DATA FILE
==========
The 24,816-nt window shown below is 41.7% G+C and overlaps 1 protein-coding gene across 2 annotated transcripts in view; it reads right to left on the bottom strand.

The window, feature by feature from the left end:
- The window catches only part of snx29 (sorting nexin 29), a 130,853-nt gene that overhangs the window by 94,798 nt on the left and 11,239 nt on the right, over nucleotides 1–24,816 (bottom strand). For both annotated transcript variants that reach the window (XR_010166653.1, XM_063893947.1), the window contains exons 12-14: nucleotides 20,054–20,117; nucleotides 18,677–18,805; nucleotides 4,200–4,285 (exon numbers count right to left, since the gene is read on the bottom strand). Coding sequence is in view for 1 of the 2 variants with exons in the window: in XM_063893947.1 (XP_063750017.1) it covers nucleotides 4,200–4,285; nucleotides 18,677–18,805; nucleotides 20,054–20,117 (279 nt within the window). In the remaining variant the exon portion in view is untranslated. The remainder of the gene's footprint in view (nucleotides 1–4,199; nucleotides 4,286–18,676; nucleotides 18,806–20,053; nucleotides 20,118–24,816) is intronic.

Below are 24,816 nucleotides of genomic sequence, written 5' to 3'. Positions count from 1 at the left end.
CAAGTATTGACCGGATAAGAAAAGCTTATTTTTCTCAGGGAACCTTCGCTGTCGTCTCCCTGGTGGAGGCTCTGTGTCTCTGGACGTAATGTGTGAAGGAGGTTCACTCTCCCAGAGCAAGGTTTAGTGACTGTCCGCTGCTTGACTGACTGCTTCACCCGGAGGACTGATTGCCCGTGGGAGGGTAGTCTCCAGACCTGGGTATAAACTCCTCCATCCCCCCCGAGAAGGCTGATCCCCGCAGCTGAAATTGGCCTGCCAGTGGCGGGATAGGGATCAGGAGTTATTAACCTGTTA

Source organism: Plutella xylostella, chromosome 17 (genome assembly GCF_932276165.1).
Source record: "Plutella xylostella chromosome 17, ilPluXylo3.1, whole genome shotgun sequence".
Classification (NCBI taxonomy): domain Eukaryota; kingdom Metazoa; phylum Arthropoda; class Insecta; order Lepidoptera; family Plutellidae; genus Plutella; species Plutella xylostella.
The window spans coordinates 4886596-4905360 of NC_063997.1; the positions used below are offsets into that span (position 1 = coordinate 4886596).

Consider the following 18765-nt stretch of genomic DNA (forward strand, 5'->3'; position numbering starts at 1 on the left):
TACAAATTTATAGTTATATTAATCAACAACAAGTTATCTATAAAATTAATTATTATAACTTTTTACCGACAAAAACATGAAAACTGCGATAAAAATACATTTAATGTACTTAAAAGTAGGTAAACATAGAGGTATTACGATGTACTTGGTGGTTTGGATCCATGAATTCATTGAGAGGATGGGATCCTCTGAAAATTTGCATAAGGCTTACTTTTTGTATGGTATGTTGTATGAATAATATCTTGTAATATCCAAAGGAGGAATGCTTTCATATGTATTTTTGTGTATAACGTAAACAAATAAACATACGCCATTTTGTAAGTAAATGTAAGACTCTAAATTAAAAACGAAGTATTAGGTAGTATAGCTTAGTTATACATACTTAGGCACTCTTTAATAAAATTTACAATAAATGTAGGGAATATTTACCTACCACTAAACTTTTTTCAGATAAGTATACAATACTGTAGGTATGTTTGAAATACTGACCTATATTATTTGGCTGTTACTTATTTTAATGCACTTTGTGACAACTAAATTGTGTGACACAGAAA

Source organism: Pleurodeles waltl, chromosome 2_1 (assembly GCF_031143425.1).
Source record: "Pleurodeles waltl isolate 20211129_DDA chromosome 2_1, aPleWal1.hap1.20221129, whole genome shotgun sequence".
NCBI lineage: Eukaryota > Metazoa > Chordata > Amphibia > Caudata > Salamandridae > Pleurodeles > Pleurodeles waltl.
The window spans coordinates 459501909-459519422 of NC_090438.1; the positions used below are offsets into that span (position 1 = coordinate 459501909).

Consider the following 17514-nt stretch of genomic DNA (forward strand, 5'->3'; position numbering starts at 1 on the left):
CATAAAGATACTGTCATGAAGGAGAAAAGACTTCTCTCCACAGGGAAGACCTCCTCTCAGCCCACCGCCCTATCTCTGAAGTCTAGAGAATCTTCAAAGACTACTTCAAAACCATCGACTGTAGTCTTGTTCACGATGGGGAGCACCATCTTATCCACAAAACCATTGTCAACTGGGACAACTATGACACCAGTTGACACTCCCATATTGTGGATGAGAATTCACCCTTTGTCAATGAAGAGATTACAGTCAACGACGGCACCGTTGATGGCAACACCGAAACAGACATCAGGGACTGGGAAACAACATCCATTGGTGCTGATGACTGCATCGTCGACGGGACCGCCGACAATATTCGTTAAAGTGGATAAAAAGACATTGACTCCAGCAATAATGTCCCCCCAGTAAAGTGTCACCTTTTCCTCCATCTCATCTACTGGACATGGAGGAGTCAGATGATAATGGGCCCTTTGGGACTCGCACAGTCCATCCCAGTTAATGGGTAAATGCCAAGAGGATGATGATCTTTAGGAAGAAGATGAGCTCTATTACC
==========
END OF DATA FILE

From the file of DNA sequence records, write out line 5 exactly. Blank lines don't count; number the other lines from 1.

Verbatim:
CAAGTATTGACCGGATAAGAAAAGCTTATTTTTCTCAGGGAACCTTCGCTGTCGTCTCCCTGGTGGAGGCTCTGTGTCTCTGGACGTAATGTGTGAAGGAGGTTCACTCTCCCAGAGCAAGGTTTAGTGACTGTCCGCTGCTTGACTGACTGCTTCACCCGGAGGACTGATTGCCCGTGGGAGGGTAGTCTCCAGACCTGGGTATAAACTCCTCCATCCCCCCCGAGAAGGCTGATCCCCGCAGCTGAAATTGGCCTGCCAGTGGCGGGATAGGGATCAGGAGTTATTAACCTGTTA